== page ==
22. 5 out of 5

    John Amory

    How the actual hell did this win a Pulitzer? This is honestly some of the laziest dialogue I've ever read. MEG: Are you really thirty? Then I must be twenty-seven and Babe is twenty-four. MEG: So Babe shot Zackery Botrelle, the richest and most powerful man in all of Hazlehurst, slap in the gut. It's absurd. Who talks in exposition like this? And the entire play is this same type of thing: a bunch of people sitting around talking about stuff that happened without anything actually happening. How the actual hell did this win a Pulitzer? This is honestly some of the laziest dialogue I've ever read. MEG: Are you really thirty? Then I must be twenty-seven and Babe is twenty-four. MEG: So Babe shot Zackery Botrelle, the richest and most powerful man in all of Hazlehurst, slap in the gut. It's absurd. Who talks in exposition like this? And the entire play is this same type of thing: a bunch of people sitting around talking about stuff that happened without anything actually happening.

  23. 4 out of 5

    Shecharchoret

    The play is about the reunition of three sisters(Babe, Meg, Lenny) when Babe attempts to murder her husband and I really liked the play since this is a play about the bonding of three sisters and their rebirth in solidarity and in laughter together. The other thing that I like is that the focus is not the murder attempt as the reader expects in the beginning but it is on the woman’s rebirth through female solidarity.

  24. 4 out of 5

    DavidJsays

    This play is a season staple, performed again and again across America. After reading it, I can't help but think it is incomplete. There is no resolution provided for the meat of the conflict. All of the women's lives seem dependent upon the men they orbit around. There are two characters who don't forward the plot. And apparently birthday cake is a remedy for all ills. I am still skeptical about this play. This play is a season staple, performed again and again across America. After reading it, I can't help but think it is incomplete. There is no resolution provided for the meat of the conflict. All of the women's lives seem dependent upon the men they orbit around. There are two characters who don't forward the plot. And apparently birthday cake is a remedy for all ills. I am still skeptical about this play.

  25. 4 out of 5

    Lauren Rice

    The play follow three sisters who are from Hazlehurst, Mississippi. Who come together after years apart. Each one of them struggling with their own issues brought on from their childhood. The sisters have to face a big problem that includes them all. They find away to overcome their problems together and learn that family love can overcome anything. We did this play at my high school and is a very moving piece of everyone involved.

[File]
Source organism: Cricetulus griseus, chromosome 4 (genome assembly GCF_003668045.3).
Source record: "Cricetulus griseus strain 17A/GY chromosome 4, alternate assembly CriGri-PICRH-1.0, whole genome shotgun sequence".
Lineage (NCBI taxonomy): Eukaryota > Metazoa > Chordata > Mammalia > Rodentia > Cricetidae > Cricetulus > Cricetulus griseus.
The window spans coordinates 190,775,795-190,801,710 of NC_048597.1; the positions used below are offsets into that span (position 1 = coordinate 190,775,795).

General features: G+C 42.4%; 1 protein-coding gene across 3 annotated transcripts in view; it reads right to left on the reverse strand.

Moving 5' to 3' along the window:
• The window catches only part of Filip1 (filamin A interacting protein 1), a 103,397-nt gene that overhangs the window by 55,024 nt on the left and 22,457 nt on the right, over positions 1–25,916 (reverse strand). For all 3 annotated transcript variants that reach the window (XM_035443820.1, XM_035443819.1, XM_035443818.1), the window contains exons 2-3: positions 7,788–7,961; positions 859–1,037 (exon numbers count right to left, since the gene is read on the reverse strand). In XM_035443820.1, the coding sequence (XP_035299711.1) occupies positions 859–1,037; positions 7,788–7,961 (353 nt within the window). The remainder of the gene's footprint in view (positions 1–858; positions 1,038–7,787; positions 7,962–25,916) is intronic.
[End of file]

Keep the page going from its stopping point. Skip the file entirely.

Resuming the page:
26. 4 out of 5

    Juan Camilo

    I'd love to see an updated version of this play. The text feels old nowadays, but still powerful and reflects the ups and downs of a Mississippi family like any other family, in the States of anywhere in the world. We do crazy things and families are there to support each other, like these three crazy and adorable Magrath sisters do. The movie adaptation is great, and reading the play is a whole different story. I'd love to see an updated version of this play. The text feels old nowadays, but still powerful and reflects the ups and downs of a Mississippi family like any other family, in the States of anywhere in the world. We do crazy things and families are there to support each other, like these three crazy and adorable Magrath sisters do. The movie adaptation is great, and reading the play is a whole different story.

  27. 4 out of 5

    Alessandra Santamaria

    my issue with this story (that apparently freaking won a Pulitzer) as that it seems to me that so many novels written in the 20th century by american female writters have such a similar style to them. The writting, the characters, the character development, the plots, the "vibe" in general, its all some what like valley of the dolls. Not too much diversity or orginality I think my issue with this story (that apparently freaking won a Pulitzer) as that it seems to me that so many novels written in the 20th century by american female writters have such a similar style to them. The writting, the characters, the character development, the plots, the "vibe" in general, its all some what like valley of the dolls. Not too much diversity or orginality I think

  28. 5 out of 5

    Emmanuel

    While I did really enjoy the sibling dynamics between the three sisters, the end felt somewhat lacklustre personally; the developments driving the narrative were never actually resolved or expanded upon, and the play instead opted for a more bitter-turned-sweet wholesome family reunion, which is like, fine, but it still left me feeling as if the arc of the narrative was incomplete.

  29. 5 out of 5

    Sieara DeLone

    A beautiful story of complicated people. I think it does a great job at helping us understand the simple humanity behind suicidal individuals and thoughts. It is an interesting perspective on pathological issues and how they must be addressed. A very cool story.

  30. 4 out of 5

    Victoria Amberley

    I also had to read this for a class project, it was over a year ago and I honestly don’t remember much of it. We did spend most of the semester reading it and by the end I never wanted to read it again